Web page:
By APRIL GUILMETUnion Leader Correspondent
LONDONDERRY -- A former West Running Brook Middle School teacher faces up to a decade in prison after admitting this week to sending obscene cell phone messages and photographs to two of his former students.
Richard Victorino, 33, of Manchester pleaded guilty to all charges on Tuesday, U.S. Attorney John Kacavas announced Wednesday afternoon.
Victorino admitted to carrying on texting relationships with two of his former students and sending obscene matter to them via text messages, including self-photographs, as recently as this past June.
The identity and gender of the former students have not been released, though both were under the age of 16 at the time the text messages were sent, prosecutors said.
One of the alleged victims had been a student of Victorino's while he was a teacher at the Derry Middle School, during the 2008-09 school year.
Victorino had previously worked as a student teacher and substitute teacher at Londonderry Middle School during the 2007-08 school year. Prosecutors said another victim was one of Victorino's former Londonderry students.
The FBI conducted investigations into the matter this past summer, with assistance from the Secret Service and both the Derry and Nashua police departments.
Victorino, who also faces fines of up to $250,000, has been in custody since Aug. 12 and is being held without bail.
Derry Superintendent Mary Ellen Hannon said Wednesday she was initially made aware that one of her former teachers was in some sort of trouble last summer when the FBI began seeking information on Victorino's employment records.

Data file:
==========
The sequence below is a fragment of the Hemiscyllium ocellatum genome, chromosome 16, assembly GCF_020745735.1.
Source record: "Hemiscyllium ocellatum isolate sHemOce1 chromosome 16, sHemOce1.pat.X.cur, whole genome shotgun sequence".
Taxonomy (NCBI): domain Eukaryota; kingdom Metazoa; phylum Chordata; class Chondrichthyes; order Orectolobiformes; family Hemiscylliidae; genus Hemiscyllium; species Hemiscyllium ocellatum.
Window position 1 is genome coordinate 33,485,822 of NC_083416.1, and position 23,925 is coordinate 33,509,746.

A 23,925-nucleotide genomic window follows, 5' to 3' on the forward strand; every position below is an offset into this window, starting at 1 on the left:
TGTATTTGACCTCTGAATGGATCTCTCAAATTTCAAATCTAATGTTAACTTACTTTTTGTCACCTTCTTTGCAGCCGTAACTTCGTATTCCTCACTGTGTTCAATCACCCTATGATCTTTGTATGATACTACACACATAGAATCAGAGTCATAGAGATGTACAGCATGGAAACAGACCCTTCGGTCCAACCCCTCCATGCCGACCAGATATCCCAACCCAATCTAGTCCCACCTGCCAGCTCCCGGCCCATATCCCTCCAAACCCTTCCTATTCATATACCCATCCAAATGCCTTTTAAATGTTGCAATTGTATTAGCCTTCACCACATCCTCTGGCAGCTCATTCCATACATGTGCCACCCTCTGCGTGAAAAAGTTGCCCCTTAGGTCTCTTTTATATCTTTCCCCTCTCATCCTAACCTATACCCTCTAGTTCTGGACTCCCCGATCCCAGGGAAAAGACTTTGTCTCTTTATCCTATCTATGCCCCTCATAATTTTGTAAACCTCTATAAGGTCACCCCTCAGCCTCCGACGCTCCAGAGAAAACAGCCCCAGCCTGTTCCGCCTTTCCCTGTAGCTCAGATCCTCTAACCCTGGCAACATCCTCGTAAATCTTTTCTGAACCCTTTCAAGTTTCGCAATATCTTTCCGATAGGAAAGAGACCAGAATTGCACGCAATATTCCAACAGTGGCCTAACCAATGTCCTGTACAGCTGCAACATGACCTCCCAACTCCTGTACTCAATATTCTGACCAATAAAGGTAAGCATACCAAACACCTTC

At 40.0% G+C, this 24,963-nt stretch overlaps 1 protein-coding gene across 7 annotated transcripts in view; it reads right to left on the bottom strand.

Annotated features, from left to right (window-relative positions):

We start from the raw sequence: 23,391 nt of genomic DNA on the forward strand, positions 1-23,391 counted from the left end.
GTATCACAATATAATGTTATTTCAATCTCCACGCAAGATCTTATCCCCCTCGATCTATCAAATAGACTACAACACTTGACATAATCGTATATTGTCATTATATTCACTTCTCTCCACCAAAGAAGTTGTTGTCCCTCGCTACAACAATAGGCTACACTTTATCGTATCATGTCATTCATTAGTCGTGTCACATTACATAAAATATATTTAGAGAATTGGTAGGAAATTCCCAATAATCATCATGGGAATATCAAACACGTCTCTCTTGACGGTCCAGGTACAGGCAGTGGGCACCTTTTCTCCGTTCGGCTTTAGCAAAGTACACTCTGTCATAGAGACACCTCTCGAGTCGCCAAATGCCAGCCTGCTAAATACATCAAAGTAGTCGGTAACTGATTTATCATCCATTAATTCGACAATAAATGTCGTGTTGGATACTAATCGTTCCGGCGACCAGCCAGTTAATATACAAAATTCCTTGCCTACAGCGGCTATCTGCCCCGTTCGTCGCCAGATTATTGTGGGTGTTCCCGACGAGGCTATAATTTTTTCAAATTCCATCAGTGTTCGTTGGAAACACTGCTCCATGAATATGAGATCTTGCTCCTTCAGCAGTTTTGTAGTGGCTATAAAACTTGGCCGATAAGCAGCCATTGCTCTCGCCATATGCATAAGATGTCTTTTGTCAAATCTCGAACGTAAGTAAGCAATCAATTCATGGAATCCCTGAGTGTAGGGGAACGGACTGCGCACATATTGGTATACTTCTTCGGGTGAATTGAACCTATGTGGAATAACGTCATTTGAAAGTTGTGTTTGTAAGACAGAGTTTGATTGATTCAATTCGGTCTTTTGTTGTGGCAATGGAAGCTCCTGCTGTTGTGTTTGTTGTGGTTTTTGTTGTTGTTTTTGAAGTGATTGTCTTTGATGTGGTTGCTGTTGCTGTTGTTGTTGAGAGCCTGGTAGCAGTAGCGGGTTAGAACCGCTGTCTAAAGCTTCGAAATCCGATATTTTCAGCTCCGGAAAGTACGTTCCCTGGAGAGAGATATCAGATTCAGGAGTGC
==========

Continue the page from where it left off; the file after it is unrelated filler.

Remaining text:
Hannon, like other local school officials, wasn't given specifics of those charges until earlier this week.
"The FBI wasn't very forthcoming," she said, stressing that until very recently she'd been under strict FBI orders not to discuss the case publicly or release any information.
"(Victorino) hadn't been our employee for over a year. We were very surprised by all of this," Hannon added, noting that last she'd heard, Victorino had accepted a teaching position in New York.
"To the best of my understanding, this is the first issue we've had come forward with him," Hannon said, though she declined to release specifics on Victorino's brief employment in Derry. "Obviously, we weren't aware of any issues with him while he was here or in Londonderry."
"You hire people, you interview them, they're fingerprinted and background-checked," she continued. "But you just never know what kind of character someone has. You just don't expect anyone you're relying on to serve as a role model for students would ever cross that line."
Londonderry Superintendent Nathan Greenberg agreed.
In a letter sent home to parents on Tuesday, Greenberg called Victorino's behavior "despicable" and expressed regret that he had been employed briefly in the district as a substitute language arts teacher in 2008.
"Once again, this points out how important it is for all of us, as parents, to monitor our children's usage of all electronic devices and encourage our children to report any inappropriate behavior at once," he said.
Victorino's sentencing hearing will take place on May 2.